SD Supercharger | 06. februar 2013

Not sure i agree with you. (1) If you look at the upper end sports sedan market (BMW 5,6,7-Mercedes E,S, Audi 6,8, Porsche Panamera, etc.) that is quite a sizable market worldwide. Taking a large bite out of that with the Model S is certainly attainable. From some of the threads here, Model S is also drawing from the Prius crowd and other electric enthusiasts that want to move up. When gas prices hit $5 a gallon in the US (not far off) I think a superior product like the model S will make more sense to a larger segment of the population, especially if there are 30-40,000 out on the roads performing well. Lastly, battery improvements resulting in better range or price reductions for similar range, will add to the customer base, not to mention that improved marketing/advertising will also attract more interest.
To accomplish this, Tesla will need to listen closely to its customer base, work hard to get repeat buyers, and continue to improve the car to the point that it has all of the features (and more) that customers expect in this income bracket.

bobinfla | 06. februar 2013

Reading the forums sometimes makes it sound that reservations made last week will get their car any day now. But I agree with Geek EV, there is a whole lot of number jumping around that none of us understand except Tesla. My P6918 P85 has yet to be delivered, and I expect I'm not the only 85kwh still waiting over a year, not to mention the 60 & 40 batteries. So some of the higher number deliveries going on doesn't mean that's where the queue has really reached, or that the backlog is evaporating.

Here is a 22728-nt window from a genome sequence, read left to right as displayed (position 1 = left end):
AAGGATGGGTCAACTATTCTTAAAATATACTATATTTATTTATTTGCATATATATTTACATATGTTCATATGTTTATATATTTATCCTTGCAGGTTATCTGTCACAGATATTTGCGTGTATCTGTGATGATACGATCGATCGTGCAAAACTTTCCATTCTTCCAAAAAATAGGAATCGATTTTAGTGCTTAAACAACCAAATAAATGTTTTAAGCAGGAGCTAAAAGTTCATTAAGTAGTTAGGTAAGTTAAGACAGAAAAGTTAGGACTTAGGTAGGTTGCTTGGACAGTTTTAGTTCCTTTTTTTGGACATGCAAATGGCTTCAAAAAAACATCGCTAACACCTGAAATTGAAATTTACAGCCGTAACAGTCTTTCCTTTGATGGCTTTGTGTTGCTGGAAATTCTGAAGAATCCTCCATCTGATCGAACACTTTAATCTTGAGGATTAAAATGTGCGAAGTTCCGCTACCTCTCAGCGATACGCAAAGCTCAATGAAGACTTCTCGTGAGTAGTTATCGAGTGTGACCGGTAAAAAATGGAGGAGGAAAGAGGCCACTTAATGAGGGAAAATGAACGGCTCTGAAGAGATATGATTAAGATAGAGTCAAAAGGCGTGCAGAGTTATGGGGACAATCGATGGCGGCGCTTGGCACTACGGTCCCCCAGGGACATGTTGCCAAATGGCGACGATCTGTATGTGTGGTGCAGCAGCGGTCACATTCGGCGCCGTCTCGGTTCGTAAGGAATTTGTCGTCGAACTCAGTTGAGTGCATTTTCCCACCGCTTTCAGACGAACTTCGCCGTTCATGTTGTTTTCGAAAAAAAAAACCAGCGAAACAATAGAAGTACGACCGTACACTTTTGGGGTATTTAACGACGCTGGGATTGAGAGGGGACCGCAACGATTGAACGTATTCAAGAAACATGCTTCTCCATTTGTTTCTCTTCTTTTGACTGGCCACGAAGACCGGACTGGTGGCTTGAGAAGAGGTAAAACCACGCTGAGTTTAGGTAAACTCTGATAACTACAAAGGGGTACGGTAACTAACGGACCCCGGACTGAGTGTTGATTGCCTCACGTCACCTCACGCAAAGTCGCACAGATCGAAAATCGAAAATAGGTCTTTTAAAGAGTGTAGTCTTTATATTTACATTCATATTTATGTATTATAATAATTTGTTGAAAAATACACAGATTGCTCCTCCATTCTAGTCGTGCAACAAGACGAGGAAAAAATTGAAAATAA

jat | 06. februar 2013

They won't have started the production of 40kWh batteries, red paint, or standard suspension by then, so you will go ahead of all the orders waiting on those. FWIW, I originally configured for red and was told May, then changed to silver and they moved it up to the end of January. Then I said I would be happy to take a 2012 model and didn't need financing, and I got moved up to 12/31. So, I suspect a ton of people are waiting on red, as there was basically two month's worth of production ahead of me waiting on red if I had waited.

On their G+ posts, they have said that the waiting time for an order placed today is 3-6 months, so either they are expecting higher cancellations than we have been seeing or they are keeping up the breakneck pace of the end of the year. Earlier posts indicated they expected to have delivered everyone that had an order in by 12/31 by earlier summer.

Brian H | 06. februar 2013